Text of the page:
[0046] In some embodiments, the positioning member 140 can have an outer surface and an inner surface. In some embodiments, the inner surface of the positioning member 140 can define a groove or a plurality of grooves. In some embodiments, the groove can be substantially filled with a plurality of indents. In some embodiments, the inner surface of the positioning member 140 can include threads. In some embodiments, the threads on the inner surface of the positioning member 140 can be dimensioned and configured to engage receiving threads within an aperture of the imaging device. [0047] In some embodiments, the positioning member 140 can further include a plurality of tabs on the outer surface. In some embodiments, the plurality of tabs is between two and six tabs, inclusive of all ranges and values therebetween.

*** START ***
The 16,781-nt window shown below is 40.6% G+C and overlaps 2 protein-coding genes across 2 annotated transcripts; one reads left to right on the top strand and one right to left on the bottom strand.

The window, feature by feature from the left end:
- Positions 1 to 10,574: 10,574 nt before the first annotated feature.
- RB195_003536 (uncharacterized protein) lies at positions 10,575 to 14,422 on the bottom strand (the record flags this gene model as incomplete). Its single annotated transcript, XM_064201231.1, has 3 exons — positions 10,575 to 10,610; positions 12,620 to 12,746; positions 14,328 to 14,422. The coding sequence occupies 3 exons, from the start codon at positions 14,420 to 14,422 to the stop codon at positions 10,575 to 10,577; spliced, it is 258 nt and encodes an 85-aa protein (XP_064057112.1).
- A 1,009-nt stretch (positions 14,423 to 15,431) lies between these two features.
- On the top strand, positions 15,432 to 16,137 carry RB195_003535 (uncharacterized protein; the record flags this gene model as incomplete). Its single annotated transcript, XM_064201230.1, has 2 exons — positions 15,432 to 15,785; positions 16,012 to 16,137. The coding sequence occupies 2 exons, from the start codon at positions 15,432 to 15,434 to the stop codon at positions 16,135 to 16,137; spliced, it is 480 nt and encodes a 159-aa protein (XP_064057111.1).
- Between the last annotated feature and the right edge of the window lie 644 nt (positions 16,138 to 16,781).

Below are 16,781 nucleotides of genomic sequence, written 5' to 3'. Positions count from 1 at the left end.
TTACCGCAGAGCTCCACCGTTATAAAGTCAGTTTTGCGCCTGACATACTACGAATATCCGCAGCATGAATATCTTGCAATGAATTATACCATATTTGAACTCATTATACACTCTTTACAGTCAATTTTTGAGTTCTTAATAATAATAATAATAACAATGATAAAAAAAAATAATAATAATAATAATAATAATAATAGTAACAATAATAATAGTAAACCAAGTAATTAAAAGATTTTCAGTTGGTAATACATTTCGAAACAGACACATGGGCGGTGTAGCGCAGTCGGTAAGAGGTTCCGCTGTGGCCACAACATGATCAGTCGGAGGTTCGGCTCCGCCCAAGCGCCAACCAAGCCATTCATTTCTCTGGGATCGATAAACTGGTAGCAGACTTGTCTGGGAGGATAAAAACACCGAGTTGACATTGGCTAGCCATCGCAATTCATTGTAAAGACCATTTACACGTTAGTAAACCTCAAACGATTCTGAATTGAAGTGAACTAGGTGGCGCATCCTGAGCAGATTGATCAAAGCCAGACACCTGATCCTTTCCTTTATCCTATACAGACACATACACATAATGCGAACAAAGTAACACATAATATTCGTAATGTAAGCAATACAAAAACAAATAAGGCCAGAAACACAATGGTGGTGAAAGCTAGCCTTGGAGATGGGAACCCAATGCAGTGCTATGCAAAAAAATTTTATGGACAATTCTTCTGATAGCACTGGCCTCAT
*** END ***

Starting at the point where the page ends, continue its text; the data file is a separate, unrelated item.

[0048] In some embodiments, the positioning member 140 can be made of any suitable material, including but not limited to polyesters, polyethylene terephthalate, polyethylene, high-density polyethylene, polyvinyl chloride, polyvinylidene chloride, low-density polyethylene, polypropylene, polycarbonate, polystyrene, high impact polystyrene, poyamides, acrylonitrile butadiene styrene, polyethylene-acrylonitrile butadiene styrene, polycarbonate - Acrylonitrile butadiene styrene, polyurethanes, maleimide, bismaleimide, melamine formaldehyde, plastarch, phenolics, phenol formaldehydes, polyepoxide, polyetheretherketone, polyetherimide, polyimide, polylactic acid, polymethyl methacrylate, polytetrafluoroethylene, urea-formaldehyde, furan, silicone, polysulfone, natural rubber, synthetic rubber, carbon fiber, nylon, cotton, wood, aluminum, bismuth, chromium, cobalt, copper, gallium, gold, indium, iron, lead, magnesium, mercury, nickel, rhodium, scandium, silver, titanium, tin, zinc, steel, stainless steel, brass, bronze, and admixtures thereof. [0049] In some embodiments, the diameter of the positioning member 140 is between about 1 cm and about 35 cm. In some embodiments, the diameter of the positioning member 140 is greater than about 1 cm, greater than about 3 cm, greater than about 5 cm, greater than about 10 cm, greater than about 15 cm, greater than about 20 cm, greater than about 25 cm, greater than about 30 cm, inclusive of all values or ranges therebetween. In some embodiments, the diameter of the positioning member 140 is between about 1 cm and about 30 cm, between about 2 cm and about 30 cm, between about 3 cm and about 25 cm, between about 4 cm and about 20 cm, between about 5 cm and about 15 cm, between about 6 cm and about 14 cm, between about 7 cm and about 13 cm, between about 8 cm and about 12 cm, between about 9 cm and about 11 cm, inclusive of all values and ranges therebetween. In some embodiments, the diameter of the positioning member 140 is less than about 3 cm, less than about less than about 5 cm, less than about 7 cm, less than about 9 cm, less than about 11 cm, less than about 13 cm, less than about 15 cm, less than about 17 cm, less than about 19 cm, less than about 21 cm, less than about 23 cm, less than about 25 cm, less than about 29 cm, less than about 31 cm, less than about 33 cm, less than about 35 cm, inclusive of all values and ranges therebetween.